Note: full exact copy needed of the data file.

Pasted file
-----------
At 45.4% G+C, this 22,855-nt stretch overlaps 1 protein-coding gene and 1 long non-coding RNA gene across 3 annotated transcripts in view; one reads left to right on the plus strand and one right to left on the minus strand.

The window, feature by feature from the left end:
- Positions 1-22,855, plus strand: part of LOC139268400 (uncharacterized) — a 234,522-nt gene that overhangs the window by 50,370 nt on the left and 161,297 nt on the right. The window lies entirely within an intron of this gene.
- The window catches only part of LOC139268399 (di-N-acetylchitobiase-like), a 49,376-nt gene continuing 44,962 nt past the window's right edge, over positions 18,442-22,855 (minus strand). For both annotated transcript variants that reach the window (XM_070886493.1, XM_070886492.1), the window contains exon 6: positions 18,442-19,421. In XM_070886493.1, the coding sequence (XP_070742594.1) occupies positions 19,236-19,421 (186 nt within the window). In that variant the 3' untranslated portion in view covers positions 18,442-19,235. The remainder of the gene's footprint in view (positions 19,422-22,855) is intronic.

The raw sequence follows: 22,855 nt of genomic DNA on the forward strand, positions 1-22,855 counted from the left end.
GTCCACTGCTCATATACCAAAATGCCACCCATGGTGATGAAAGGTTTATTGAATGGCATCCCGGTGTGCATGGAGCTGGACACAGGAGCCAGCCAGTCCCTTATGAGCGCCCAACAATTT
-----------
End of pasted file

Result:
At 45.4% G+C, this 22,855-nt stretch overlaps 1 protein-coding gene and 1 long non-coding RNA gene across 3 annotated transcripts in view; one reads left to right on the plus strand and one right to left on the minus strand.

The window, feature by feature from the left end:
- Positions 1-22,855, plus strand: part of LOC139268400 (uncharacterized) — a 234,522-nt gene that overhangs the window by 50,370 nt on the left and 161,297 nt on the right. The window lies entirely within an intron of this gene.
- The window catches only part of LOC139268399 (di-N-acetylchitobiase-like), a 49,376-nt gene continuing 44,962 nt past the window's right edge, over positions 18,442-22,855 (minus strand). For both annotated transcript variants that reach the window (XM_070886493.1, XM_070886492.1), the window contains exon 6: positions 18,442-19,421. In XM_070886493.1, the coding sequence (XP_070742594.1) occupies positions 19,236-19,421 (186 nt within the window). In that variant the 3' untranslated portion in view covers positions 18,442-19,235. The remainder of the gene's footprint in view (positions 19,422-22,855) is intronic.

The raw sequence follows: 22,855 nt of genomic DNA on the forward strand, positions 1-22,855 counted from the left end.
GTCCACTGCTCATATACCAAAATGCCACCCATGGTGATGAAAGGTTTATTGAATGGCATCCCGGTGTGCATGGAGCTGGACACAGGAGCCAGCCAGTCCCTTATGAGCGCCCAACAATTT